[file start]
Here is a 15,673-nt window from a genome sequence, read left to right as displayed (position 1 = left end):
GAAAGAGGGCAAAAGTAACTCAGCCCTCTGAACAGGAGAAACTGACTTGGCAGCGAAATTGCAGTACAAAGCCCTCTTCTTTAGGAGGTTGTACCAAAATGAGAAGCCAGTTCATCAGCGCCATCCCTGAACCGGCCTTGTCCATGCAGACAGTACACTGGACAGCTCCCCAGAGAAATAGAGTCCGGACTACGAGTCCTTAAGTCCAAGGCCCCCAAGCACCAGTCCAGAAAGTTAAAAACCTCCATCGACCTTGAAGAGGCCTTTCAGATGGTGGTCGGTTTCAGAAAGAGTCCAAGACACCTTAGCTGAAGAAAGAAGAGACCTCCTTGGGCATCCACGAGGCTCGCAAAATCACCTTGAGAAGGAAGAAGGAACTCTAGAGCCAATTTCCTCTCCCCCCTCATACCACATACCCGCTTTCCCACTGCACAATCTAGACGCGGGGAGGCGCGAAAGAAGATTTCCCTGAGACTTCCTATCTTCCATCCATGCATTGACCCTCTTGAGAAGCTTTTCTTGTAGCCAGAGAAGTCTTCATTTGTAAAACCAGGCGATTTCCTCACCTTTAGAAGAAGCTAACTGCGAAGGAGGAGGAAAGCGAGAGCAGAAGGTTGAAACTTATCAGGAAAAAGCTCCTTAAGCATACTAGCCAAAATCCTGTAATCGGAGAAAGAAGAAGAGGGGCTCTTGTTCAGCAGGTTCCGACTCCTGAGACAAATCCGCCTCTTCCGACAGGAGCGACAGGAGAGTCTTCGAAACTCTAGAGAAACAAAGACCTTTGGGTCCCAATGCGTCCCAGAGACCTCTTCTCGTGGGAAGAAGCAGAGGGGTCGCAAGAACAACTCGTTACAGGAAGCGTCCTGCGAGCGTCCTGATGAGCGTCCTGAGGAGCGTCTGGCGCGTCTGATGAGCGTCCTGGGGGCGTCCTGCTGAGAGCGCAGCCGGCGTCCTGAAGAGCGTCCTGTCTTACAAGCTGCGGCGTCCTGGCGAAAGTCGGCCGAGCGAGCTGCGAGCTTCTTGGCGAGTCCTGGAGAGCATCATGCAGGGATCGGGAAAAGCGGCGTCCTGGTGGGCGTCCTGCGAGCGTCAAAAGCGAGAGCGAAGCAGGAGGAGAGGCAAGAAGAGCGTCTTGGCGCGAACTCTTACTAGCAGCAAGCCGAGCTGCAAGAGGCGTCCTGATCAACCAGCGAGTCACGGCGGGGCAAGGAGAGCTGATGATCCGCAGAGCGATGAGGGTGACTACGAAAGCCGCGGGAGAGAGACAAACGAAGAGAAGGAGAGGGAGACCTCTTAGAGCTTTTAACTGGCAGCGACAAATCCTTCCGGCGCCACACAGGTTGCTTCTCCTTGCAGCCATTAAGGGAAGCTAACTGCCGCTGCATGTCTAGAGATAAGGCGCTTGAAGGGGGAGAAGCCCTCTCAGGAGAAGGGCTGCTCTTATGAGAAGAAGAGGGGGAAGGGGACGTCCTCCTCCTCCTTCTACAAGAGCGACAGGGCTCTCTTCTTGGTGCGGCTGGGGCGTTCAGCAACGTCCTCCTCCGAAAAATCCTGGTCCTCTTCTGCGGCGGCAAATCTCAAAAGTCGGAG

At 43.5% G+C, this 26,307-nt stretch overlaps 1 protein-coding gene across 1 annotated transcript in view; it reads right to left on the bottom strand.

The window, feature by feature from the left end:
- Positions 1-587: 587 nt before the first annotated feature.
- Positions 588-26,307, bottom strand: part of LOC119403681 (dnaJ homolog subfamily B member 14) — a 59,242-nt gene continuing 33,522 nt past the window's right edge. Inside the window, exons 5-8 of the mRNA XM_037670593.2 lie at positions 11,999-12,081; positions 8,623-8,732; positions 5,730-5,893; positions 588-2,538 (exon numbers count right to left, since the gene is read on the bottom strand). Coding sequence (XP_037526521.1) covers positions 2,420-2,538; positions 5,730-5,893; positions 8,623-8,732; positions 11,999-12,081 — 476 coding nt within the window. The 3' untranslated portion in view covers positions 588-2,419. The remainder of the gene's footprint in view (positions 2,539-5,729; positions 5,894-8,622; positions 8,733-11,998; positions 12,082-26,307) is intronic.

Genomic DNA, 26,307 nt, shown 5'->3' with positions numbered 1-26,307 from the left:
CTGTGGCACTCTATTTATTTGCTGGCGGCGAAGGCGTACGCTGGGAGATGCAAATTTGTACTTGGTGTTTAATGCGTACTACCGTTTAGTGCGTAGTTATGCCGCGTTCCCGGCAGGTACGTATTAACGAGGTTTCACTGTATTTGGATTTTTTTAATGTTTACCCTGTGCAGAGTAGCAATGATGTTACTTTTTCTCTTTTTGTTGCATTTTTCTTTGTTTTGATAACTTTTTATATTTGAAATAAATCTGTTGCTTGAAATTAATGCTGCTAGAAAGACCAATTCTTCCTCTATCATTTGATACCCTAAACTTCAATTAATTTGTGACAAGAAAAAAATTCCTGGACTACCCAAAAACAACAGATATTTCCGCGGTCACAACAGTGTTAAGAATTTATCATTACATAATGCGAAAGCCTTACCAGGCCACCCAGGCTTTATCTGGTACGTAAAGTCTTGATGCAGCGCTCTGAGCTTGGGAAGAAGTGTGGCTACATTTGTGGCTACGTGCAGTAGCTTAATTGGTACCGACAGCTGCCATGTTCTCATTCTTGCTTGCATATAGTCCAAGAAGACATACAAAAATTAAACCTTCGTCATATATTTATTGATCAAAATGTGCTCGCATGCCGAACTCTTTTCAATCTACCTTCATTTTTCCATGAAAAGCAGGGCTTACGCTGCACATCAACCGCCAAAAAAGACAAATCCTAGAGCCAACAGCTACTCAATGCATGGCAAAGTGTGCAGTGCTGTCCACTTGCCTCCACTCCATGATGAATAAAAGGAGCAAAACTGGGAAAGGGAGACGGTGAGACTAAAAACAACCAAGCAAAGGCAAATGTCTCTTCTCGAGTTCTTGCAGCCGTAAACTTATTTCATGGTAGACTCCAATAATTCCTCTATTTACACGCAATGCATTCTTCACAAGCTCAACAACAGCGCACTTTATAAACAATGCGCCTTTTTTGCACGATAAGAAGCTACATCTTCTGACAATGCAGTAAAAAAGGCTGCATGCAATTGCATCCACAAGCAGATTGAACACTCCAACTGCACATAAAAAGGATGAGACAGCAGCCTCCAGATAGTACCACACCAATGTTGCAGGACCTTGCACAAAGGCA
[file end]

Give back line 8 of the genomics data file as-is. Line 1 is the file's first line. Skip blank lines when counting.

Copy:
CTGTGGCACTCTATTTATTTGCTGGCGGCGAAGGCGTACGCTGGGAGATGCAAATTTGTACTTGGTGTTTAATGCGTACTACCGTTTAGTGCGTAGTTATGCCGCGTTCCCGGCAGGTACGTATTAACGAGGTTTCACTGTATTTGGATTTTTTTAATGTTTACCCTGTGCAGAGTAGCAATGATGTTACTTTTTCTCTTTTTGTTGCATTTTTCTTTGTTTTGATAACTTTTTATATTTGAAATAAATCTGTTGCTTGAAATTAATGCTGCTAGAAAGACCAATTCTTCCTCTATCATTTGATACCCTAAACTTCAATTAATTTGTGACAAGAAAAAAATTCCTGGACTACCCAAAAACAACAGATATTTCCGCGGTCACAACAGTGTTAAGAATTTATCATTACATAATGCGAAAGCCTTACCAGGCCACCCAGGCTTTATCTGGTACGTAAAGTCTTGATGCAGCGCTCTGAGCTTGGGAAGAAGTGTGGCTACATTTGTGGCTACGTGCAGTAGCTTAATTGGTACCGACAGCTGCCATGTTCTCATTCTTGCTTGCATATAGTCCAAGAAGACATACAAAAATTAAACCTTCGTCATATATTTATTGATCAAAATGTGCTCGCATGCCGAACTCTTTTCAATCTACCTTCATTTTTCCATGAAAAGCAGGGCTTACGCTGCACATCAACCGCCAAAAAAGACAAATCCTAGAGCCAACAGCTACTCAATGCATGGCAAAGTGTGCAGTGCTGTCCACTTGCCTCCACTCCATGATGAATAAAAGGAGCAAAACTGGGAAAGGGAGACGGTGAGACTAAAAACAACCAAGCAAAGGCAAATGTCTCTTCTCGAGTTCTTGCAGCCGTAAACTTATTTCATGGTAGACTCCAATAATTCCTCTATTTACACGCAATGCATTCTTCACAAGCTCAACAACAGCGCACTTTATAAACAATGCGCCTTTTTTGCACGATAAGAAGCTACATCTTCTGACAATGCAGTAAAAAAGGCTGCATGCAATTGCATCCACAAGCAGATTGAACACTCCAACTGCACATAAAAAGGATGAGACAGCAGCCTCCAGATAGTACCACACCAATGTTGCAGGACCTTGCACAAAGGCA